A New Twist, An Old Tale, The Same Result
In the stomach gurgling, head spinning state of being hung over, there is an extended moment when you tell yourself “I’m never drinking again.” Eventually your liver re-processes, your head gets straight, and the alcohol you’ve whiningly demonized doesn’t seem so putrid. You repeat it again the next week, but the same thing happens, and you begin vowing that the third time will be different. Trying to embody this demographically niche problem could have easily been the mentality for director Todd Phillips, whose films have always pandered to and been seemingly stuck in college, or college-like atmospheres. The far more logical (and unfortunate) reason for creating The Hangover Part III and in effect wrapping up (we’ll see) this trilogy of lost memory and drunken reconnaissance is the easily diagnosable condition of Hollywood: money.
Doubtless this last chapter will earn a pretty penny with its established brand name and bankable stars who have all ridden the big wave of fame the first film produced. That one caught us by surprise in 2009 and introduced us to three men so perversely different from each other, a three-buddy comedy outrageously unexpected. But its repetition in Bangkok two years ago proved that a new location couldn’t revitalize an identical story, told in the same comedic beats and rhythms, adding on to the violent and grotesque. This third edition however strays from the backtracking mold of the first two in a desperate attempt to round up the “wolfpack” in relatively distinct circumstances and give closure to a series of films that never really needed it.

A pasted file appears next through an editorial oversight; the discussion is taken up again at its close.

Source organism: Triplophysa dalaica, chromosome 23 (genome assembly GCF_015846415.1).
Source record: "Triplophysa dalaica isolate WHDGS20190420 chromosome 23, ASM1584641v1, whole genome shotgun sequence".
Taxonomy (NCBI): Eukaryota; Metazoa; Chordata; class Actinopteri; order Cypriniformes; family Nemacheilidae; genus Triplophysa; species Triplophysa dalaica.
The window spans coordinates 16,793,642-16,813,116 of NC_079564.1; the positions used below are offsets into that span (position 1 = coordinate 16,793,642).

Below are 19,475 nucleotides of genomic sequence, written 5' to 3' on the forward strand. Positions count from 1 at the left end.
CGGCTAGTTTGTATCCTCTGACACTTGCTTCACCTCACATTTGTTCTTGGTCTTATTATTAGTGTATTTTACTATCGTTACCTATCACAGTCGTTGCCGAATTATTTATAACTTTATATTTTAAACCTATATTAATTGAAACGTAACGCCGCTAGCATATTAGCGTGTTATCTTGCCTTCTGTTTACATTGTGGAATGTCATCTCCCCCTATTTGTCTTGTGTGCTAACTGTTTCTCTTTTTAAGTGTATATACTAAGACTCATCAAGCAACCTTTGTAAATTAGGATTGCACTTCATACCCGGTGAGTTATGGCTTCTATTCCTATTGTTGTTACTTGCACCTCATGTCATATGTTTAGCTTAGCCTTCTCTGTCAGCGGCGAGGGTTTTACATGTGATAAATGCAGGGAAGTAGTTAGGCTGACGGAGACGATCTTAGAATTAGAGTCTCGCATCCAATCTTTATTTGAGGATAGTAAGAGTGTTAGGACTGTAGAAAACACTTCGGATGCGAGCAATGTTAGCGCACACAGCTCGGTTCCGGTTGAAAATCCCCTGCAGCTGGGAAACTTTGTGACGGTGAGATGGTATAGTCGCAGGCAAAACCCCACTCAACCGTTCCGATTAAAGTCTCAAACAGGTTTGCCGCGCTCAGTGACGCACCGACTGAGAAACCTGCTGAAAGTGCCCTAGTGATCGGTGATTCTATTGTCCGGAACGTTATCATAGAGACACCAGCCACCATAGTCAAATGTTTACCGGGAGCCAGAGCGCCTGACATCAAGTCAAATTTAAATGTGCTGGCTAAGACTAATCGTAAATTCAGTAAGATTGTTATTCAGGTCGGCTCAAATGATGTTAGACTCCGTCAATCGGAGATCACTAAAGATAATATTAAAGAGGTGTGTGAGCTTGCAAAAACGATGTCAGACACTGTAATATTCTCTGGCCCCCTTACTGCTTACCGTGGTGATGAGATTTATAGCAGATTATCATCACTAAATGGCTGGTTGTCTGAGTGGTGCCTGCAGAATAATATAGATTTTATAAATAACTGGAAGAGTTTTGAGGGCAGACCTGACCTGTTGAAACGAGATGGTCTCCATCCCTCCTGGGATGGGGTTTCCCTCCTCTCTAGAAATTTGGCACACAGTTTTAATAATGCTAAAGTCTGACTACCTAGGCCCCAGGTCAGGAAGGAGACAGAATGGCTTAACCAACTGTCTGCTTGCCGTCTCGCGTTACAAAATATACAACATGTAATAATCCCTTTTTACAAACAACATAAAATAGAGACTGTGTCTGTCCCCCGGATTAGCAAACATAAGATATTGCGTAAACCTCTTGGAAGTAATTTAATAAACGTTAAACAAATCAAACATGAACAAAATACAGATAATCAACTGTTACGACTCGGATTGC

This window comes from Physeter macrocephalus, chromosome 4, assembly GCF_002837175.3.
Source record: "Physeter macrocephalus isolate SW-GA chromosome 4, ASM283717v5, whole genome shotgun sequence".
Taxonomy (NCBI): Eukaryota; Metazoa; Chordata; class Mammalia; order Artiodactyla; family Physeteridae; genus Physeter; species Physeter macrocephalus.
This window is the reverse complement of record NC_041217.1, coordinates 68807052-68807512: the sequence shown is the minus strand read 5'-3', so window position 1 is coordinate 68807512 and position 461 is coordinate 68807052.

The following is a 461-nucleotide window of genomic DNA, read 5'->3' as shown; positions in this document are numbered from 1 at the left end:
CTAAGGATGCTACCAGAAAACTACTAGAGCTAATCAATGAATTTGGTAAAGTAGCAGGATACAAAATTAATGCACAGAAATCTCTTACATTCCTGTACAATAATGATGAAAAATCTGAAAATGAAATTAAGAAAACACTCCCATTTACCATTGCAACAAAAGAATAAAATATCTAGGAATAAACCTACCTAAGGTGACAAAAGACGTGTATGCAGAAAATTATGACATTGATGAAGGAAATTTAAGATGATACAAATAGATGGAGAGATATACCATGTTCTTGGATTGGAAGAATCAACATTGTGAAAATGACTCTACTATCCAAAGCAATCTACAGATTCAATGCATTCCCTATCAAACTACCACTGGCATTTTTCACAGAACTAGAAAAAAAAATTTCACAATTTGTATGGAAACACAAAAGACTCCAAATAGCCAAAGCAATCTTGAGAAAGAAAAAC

The first two scenes of the film involve the coke fueled international criminal Mr. Chow (Ken Jeong) escaping from a Thailand prison Shawshank style. Back in California Alan (Zach Galifianakis) motors down the highway with a Giraffe in tow. If there has been an arc to this series at all, it has been the growth of these two characters, and the actors that play them, from being foolish props to plot-centric leads. Infused with a caricaturist portrait of an Asian stereotype, Jeong’s Chow is someone ideal for the margins, the wind up toy that’s destined to say something ludicrous in the right moment until he has to be wound up again. His role has expanded from being a naked man in the trunk of car to being the primary focus of Part III, his mannerisms accepted, his monotonous drivel with less bite. The fool often shines in the cracks until he becomes spread too thin.
The same could be said for Galifianakis’s Alan, the 42-year-old self-proclaimed stay-at-home son, though the conversation changes in his case. For most of this series we have accepted his social unawareness, his naiveté, his sensitivity shoved into all the wrong places, as simply being poorly parented. But as he turns around to look at the multi-car wreckage he has produced after decapitating his newly bought giraffe under a bridge, he gives just a mild grimace. Something is wrong with this man and it’s not just a sheltered upbringing. We laugh at his inane jokes, his inconvenient questions, his feminine T-shirts and crippling priorities, but we rarely laugh with him. The dialogue over mental conditions can be noted, somewhat more overtly this time around, but it is too large a topic for Phillips to bring into a movie like this, or even be discussed seriously by Alan’s friends and family.